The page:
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and a short nap, he was again in his office where he wrote till dark or even later. In the afternoon he did not permit himself to be disturbed. Work over, he walked again, frequently alone, in the garden. After dinner he read, first something serious, philosophy, biography or poetry,—then finishing the evening with a novel. History, strange to say, did not attract him. He was abstemious in a general sense, though he did not refrain entirely from wine or tobacco. He was by no means unsocial, as a member of the Peking community; he made calls, he dined out, and himself gave a dinner party weekly through the winter season, followed by a dance. Nor was he ever too old to share in the quadrille and the lancers. But these evening festivities were confined within those bounds of time which the morrow's work demanded; when eleven o'clock came, the band struck up a stated march—the signal, familiar to every guest, to say “Good night” and go home. His Christmas trees year after year, who that were children in Peking can ever forget them! Such generosity, such an effort (sometimes pathetically mistaken) that each gift should exactly suit the receiver! Each parcel had been selected, done up, and marked by Sir Robert's own hand! But also such a rigid injunction to disperse promptly when the hour struck! Though to many persons Hart's life would seem an inflexible slavery to routine, yet he was one of the most interesting of men. There was nothing in the wide world far or near to which he was indifferent. He was full of imagination, with a deep vein of superstition even. Coincidences, signs, telepathy had the greatest attraction for him, he was always looking out for them and found them everywhere. When the protocol of the treaty with France in 1885 was at last agreed to -a welcome release from a protracted strain of suspensehe telegraphed even from far Peking to Paris, “Don't sign on the first April!"7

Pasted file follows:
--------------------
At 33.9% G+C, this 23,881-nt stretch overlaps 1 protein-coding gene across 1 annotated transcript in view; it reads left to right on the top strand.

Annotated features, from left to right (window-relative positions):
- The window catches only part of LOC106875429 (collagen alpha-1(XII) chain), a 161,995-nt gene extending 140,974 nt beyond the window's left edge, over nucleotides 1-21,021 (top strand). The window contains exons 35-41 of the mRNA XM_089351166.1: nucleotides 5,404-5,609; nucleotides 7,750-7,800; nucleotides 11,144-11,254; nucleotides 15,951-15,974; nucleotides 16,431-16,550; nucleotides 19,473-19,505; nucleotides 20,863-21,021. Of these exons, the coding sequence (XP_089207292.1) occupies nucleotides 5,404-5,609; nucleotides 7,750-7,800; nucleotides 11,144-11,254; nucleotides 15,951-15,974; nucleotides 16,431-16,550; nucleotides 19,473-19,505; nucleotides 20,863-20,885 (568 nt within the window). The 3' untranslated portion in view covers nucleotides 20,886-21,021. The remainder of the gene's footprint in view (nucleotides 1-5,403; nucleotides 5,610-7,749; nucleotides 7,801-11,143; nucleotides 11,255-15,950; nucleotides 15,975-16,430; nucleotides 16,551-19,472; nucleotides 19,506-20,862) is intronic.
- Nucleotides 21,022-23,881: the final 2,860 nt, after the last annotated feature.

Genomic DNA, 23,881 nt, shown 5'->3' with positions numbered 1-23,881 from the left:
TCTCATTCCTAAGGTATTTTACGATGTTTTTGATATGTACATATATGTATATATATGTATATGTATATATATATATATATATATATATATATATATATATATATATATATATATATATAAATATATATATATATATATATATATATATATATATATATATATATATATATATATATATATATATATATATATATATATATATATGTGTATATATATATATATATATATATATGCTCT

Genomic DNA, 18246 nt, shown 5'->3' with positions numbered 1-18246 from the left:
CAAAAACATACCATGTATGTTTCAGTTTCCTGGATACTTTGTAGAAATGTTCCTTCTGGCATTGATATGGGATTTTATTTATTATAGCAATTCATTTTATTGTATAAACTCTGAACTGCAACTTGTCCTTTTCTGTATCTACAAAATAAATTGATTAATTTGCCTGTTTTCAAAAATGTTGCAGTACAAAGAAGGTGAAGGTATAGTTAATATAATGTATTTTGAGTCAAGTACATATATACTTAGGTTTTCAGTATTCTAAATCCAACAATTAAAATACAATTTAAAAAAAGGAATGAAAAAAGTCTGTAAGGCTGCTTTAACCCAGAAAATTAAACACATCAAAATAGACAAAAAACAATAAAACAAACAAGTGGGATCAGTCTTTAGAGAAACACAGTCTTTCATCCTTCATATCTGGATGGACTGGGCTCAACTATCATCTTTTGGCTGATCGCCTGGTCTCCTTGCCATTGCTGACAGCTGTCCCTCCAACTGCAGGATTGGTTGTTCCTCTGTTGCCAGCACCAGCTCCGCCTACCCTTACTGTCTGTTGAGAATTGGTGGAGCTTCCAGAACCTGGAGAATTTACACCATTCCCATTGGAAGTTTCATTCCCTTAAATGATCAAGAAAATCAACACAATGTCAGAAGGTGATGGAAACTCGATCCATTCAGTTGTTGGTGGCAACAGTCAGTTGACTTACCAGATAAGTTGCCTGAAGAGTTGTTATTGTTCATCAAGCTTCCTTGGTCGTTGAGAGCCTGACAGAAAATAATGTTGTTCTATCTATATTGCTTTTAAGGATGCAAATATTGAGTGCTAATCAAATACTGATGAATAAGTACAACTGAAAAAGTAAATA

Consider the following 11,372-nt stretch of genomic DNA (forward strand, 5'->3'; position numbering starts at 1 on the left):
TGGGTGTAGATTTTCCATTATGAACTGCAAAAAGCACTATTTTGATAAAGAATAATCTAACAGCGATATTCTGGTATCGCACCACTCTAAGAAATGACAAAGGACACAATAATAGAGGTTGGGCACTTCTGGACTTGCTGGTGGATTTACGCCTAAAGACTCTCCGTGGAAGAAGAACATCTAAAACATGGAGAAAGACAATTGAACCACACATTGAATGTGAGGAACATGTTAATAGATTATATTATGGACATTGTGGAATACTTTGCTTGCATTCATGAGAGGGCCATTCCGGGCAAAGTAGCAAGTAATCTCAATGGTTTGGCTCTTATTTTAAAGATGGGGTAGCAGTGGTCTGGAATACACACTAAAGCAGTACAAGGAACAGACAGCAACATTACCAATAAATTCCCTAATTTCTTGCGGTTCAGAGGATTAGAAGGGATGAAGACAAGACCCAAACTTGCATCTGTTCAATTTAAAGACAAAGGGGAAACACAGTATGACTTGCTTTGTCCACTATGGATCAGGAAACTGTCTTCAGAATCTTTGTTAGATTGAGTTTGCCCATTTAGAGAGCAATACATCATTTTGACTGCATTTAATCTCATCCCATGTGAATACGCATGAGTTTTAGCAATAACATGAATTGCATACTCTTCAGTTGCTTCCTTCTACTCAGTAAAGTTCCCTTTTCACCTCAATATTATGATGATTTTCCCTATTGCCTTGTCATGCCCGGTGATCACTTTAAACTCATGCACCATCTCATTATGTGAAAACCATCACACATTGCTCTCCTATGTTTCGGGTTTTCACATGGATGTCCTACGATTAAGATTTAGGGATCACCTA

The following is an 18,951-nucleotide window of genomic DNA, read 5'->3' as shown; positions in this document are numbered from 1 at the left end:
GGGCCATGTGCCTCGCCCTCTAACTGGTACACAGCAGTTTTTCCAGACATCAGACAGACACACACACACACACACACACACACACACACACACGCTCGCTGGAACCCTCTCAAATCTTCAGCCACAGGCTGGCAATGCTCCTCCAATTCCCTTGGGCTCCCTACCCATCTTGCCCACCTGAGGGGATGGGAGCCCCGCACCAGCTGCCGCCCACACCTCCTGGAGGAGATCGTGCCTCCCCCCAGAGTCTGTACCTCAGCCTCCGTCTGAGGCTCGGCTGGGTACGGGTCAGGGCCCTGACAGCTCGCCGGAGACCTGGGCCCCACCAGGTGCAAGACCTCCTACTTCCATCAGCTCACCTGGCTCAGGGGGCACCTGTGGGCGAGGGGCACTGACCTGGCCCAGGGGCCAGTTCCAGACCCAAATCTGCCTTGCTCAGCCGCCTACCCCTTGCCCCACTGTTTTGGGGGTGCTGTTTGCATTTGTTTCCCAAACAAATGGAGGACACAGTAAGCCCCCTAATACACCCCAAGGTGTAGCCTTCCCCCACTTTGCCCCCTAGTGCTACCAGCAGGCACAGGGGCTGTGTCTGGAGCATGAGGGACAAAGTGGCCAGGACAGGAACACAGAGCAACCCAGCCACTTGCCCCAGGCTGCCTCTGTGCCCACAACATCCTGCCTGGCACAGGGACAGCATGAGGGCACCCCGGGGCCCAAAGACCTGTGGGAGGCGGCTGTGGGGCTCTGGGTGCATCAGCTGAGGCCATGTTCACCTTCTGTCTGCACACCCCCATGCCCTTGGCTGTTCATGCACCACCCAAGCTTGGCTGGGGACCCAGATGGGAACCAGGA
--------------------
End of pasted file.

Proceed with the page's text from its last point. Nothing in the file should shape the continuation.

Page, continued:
7 An excellent account of Sir Robert Hart's personality, of his relations to the members of the customs service, and of his work, may be found in chapter xvi of Sir Henry Norman’s The Peoples and Politics of the Far East, Scribner, 1895.

See also chapter on the “Inspectorate of Customs” in H. B. Morse's Trade and Administration of the Chinese Empire.

The only institutions of government in China today which have stood firm through the revolution's storm and stress and which seem certain to be permanent, are the two great organizations founded and built up by Robert Hart—the customs, China's one stable source of known revenue, and the postal service, which is spreading new ideas and stimulating popular intelligence throughout the land. These services afford careers to perhaps 20,000 Chinese.